Galileo: David Morris outlines UK’s role in project
Brexit Britain was kicked out of the EU’s Global Navigation Satellite System (GNSS) after cutting ties with the bloc.Civil servants and industry insiders have pushed for the Government to revive talks on rejoining – and the EU appeared to open the door to talks.In June, Timo Pesonen, the European Commission’s Director General for Defence Industry and Space, said: “The European Union is open to negotiating with the UK on its participation in the EU space programmes.The ball is in London, not here.”
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Instead, the UK will continue to depend on the US Global Positioning System (GPS) for position, navigation and timing (PNT) services until a suitable replacement is selected.
A spokeswoman from the Department for Business, Energy and Industrial Strategy added: “The UK no longer participates in Galileo as it did not meet our security, defence and industrial requirements.”
The hunt for a UK replacement is now understood to have filtered down to around 10 options that will be presented to the Government in November.
The UK has slammed the door in the face of the EU (Image: GETTY)
The UK was kicked out of the EU project (Image: GETTY) A number of options have already been touted, including the OneWeb low-Earth orbit (LEO) satellite constellation.
The Government invested £364million ($500million) to acquire the satellite company OneWeb from bankruptcy, in conjunction with the Indian company Bharti Global.
OneWeb was designed as a broadband constellation first and foremost – it will provide rural 4G, and one day 5G, Internet signals across the nation.
But now, OneWeb’s Gen2 satellite is being tipped as a potential Galileo replacement with groundbreaking technology to meet the needs of Government, military, maritime and first responder customers.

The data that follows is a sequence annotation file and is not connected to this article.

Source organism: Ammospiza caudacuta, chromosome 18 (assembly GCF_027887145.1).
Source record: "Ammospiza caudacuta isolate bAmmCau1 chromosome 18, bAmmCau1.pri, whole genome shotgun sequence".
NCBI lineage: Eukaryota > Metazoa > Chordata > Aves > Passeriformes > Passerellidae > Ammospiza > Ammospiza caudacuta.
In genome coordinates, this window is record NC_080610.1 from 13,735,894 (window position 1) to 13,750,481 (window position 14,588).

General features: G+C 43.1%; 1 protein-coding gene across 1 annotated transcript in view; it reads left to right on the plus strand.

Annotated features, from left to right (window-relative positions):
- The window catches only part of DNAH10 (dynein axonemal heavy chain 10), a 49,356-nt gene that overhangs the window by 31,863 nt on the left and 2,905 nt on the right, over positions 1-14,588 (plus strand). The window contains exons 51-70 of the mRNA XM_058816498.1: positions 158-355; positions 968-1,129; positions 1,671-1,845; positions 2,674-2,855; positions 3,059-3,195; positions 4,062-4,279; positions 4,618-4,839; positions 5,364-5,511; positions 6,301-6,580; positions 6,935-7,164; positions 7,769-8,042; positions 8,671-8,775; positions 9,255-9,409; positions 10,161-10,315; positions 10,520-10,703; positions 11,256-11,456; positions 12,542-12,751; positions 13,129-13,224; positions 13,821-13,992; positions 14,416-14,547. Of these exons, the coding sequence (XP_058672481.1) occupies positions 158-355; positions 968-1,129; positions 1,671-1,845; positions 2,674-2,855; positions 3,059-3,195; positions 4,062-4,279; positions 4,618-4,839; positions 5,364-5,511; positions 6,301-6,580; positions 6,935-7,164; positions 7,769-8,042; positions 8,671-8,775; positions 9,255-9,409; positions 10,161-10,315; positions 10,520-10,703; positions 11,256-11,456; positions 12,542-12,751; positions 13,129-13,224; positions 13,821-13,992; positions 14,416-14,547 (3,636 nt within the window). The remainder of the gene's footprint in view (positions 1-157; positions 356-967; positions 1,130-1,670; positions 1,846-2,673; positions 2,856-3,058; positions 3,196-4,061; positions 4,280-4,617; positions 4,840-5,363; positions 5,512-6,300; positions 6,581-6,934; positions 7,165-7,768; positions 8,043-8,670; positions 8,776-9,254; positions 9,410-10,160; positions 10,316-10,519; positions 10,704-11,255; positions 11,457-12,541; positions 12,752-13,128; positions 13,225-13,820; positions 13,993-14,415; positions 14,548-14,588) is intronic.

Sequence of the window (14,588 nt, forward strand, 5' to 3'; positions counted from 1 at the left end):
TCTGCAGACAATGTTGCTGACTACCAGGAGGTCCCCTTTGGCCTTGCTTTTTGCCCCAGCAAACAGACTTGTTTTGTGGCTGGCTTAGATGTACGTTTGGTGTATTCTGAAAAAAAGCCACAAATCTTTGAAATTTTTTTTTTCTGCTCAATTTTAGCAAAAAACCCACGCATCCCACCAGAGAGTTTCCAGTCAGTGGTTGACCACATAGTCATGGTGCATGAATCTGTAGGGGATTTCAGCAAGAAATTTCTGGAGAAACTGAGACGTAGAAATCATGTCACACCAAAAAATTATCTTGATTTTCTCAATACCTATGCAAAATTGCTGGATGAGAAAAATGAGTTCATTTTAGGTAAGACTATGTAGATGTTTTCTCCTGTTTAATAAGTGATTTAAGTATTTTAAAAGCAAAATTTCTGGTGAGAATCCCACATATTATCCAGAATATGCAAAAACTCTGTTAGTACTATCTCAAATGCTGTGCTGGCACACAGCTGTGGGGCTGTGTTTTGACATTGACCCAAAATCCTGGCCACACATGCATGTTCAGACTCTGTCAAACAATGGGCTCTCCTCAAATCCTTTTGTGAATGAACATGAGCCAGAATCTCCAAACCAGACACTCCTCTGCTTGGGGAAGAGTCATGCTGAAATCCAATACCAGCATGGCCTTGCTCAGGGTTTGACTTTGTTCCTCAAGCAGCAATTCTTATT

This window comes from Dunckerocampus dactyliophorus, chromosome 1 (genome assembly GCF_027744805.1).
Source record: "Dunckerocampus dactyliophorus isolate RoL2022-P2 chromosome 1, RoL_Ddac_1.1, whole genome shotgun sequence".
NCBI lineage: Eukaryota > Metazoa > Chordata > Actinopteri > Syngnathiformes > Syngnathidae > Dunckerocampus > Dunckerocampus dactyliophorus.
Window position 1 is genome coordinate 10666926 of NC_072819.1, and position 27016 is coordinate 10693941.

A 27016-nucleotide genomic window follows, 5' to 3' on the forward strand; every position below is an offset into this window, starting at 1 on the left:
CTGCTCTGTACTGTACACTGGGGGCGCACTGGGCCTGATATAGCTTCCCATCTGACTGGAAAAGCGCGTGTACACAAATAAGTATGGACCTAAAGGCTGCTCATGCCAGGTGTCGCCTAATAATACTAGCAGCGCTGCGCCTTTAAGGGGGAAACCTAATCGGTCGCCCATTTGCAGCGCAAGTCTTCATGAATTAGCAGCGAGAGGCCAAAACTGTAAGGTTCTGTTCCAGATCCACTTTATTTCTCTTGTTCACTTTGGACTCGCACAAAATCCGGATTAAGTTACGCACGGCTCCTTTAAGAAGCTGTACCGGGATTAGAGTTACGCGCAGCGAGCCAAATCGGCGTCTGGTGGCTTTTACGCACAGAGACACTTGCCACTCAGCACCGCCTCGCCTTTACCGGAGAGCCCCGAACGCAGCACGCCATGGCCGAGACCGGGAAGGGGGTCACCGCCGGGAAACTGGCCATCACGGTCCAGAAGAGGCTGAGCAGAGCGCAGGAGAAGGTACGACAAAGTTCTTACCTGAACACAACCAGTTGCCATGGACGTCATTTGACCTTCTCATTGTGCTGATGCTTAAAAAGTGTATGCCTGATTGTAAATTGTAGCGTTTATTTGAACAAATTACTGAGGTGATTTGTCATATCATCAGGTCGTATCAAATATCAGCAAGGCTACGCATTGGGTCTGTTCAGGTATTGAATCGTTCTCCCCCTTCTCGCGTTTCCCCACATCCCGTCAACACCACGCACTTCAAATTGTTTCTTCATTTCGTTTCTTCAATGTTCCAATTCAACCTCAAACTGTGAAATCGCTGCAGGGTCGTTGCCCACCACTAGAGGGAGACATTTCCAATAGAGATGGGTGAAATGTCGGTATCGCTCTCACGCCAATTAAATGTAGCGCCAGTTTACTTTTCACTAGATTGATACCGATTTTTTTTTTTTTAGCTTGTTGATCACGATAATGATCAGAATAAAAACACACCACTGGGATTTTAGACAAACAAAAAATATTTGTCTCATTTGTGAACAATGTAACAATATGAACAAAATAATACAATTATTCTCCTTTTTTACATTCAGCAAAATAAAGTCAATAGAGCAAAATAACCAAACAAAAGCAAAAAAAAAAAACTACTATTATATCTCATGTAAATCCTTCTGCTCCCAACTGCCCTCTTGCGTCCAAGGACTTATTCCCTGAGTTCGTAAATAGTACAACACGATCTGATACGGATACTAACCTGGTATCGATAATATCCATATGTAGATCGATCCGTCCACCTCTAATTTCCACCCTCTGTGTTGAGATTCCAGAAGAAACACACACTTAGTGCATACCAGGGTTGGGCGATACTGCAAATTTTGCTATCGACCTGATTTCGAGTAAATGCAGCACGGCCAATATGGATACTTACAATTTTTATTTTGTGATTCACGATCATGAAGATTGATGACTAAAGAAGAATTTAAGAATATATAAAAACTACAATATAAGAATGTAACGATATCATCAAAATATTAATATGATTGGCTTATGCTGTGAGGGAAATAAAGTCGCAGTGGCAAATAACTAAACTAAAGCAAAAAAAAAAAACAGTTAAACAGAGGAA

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The UK will not rejoin the EU’s project (Image: GETTY) Trending It comes after US company Kymeta announced it successfully tested its u8 broadband terminal with OneWeb.
Kymeta and OneWeb performed a series of LEO satellite acquisition, tracking and throughput measurements in Toulouse, France.
It is understood that the technology could be integrated into OneWeb satellites to provide solutions that meet the needs of Government, military, maritime and first responder customers.
OneWeb is working with a portfolio of companies, including Hanwha, which recently invested £200million in the operator.
Hanwha made the investment via Hanwha Systems, the defence systems division that last year acquired Phasor Solutions, a British satellite antenna start-up.
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The UK is pursuing OneWeb as a possible alternative (Image: GETTY)
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OneWeb said the addition of one of South Korea’s leading defence groups as a shareholder would bring relationships with new Government customers and an expanded geographical reach.
Neil Masterson, OneWeb chief executive, said Hanwha would also bring “advanced defence and antenna technology” to the table.
Galileo, which will go live in 2026, features a Public Regulated Service (PRS) that can be used by government agencies, armed forces and emergency services.
The bloc decided this “crucial feature” would only be accessible for EU members, despite the UK developing its “brains and heart”.
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